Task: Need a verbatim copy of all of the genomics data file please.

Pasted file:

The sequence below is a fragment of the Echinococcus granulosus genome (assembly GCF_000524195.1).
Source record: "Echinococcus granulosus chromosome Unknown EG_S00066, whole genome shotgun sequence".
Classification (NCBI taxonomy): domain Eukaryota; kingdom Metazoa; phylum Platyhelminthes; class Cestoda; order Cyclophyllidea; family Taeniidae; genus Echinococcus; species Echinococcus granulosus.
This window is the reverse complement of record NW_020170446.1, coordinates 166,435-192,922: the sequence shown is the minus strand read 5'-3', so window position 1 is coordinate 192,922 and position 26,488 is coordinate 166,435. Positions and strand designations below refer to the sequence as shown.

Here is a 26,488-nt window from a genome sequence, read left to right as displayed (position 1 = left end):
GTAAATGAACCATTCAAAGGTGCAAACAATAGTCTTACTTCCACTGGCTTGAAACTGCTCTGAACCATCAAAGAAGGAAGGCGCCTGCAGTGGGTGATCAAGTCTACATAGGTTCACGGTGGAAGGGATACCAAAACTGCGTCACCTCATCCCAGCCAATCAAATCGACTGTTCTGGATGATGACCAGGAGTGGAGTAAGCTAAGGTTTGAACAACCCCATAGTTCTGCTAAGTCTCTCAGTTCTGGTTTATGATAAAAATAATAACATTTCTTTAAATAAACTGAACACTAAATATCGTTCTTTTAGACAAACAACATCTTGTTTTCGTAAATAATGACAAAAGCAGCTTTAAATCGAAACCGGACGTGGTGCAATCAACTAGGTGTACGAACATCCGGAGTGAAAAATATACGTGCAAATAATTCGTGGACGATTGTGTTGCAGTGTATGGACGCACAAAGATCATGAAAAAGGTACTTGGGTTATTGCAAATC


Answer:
The sequence below is a fragment of the Echinococcus granulosus genome (assembly GCF_000524195.1).
Source record: "Echinococcus granulosus chromosome Unknown EG_S00066, whole genome shotgun sequence".
Classification (NCBI taxonomy): domain Eukaryota; kingdom Metazoa; phylum Platyhelminthes; class Cestoda; order Cyclophyllidea; family Taeniidae; genus Echinococcus; species Echinococcus granulosus.
This window is the reverse complement of record NW_020170446.1, coordinates 166,435-192,922: the sequence shown is the minus strand read 5'-3', so window position 1 is coordinate 192,922 and position 26,488 is coordinate 166,435. Positions and strand designations below refer to the sequence as shown.

Here is a 26,488-nt window from a genome sequence, read left to right as displayed (position 1 = left end):
GTAAATGAACCATTCAAAGGTGCAAACAATAGTCTTACTTCCACTGGCTTGAAACTGCTCTGAACCATCAAAGAAGGAAGGCGCCTGCAGTGGGTGATCAAGTCTACATAGGTTCACGGTGGAAGGGATACCAAAACTGCGTCACCTCATCCCAGCCAATCAAATCGACTGTTCTGGATGATGACCAGGAGTGGAGTAAGCTAAGGTTTGAACAACCCCATAGTTCTGCTAAGTCTCTCAGTTCTGGTTTATGATAAAAATAATAACATTTCTTTAAATAAACTGAACACTAAATATCGTTCTTTTAGACAAACAACATCTTGTTTTCGTAAATAATGACAAAAGCAGCTTTAAATCGAAACCGGACGTGGTGCAATCAACTAGGTGTACGAACATCCGGAGTGAAAAATATACGTGCAAATAATTCGTGGACGATTGTGTTGCAGTGTATGGACGCACAAAGATCATGAAAAAGGTACTTGGGTTATTGCAAATC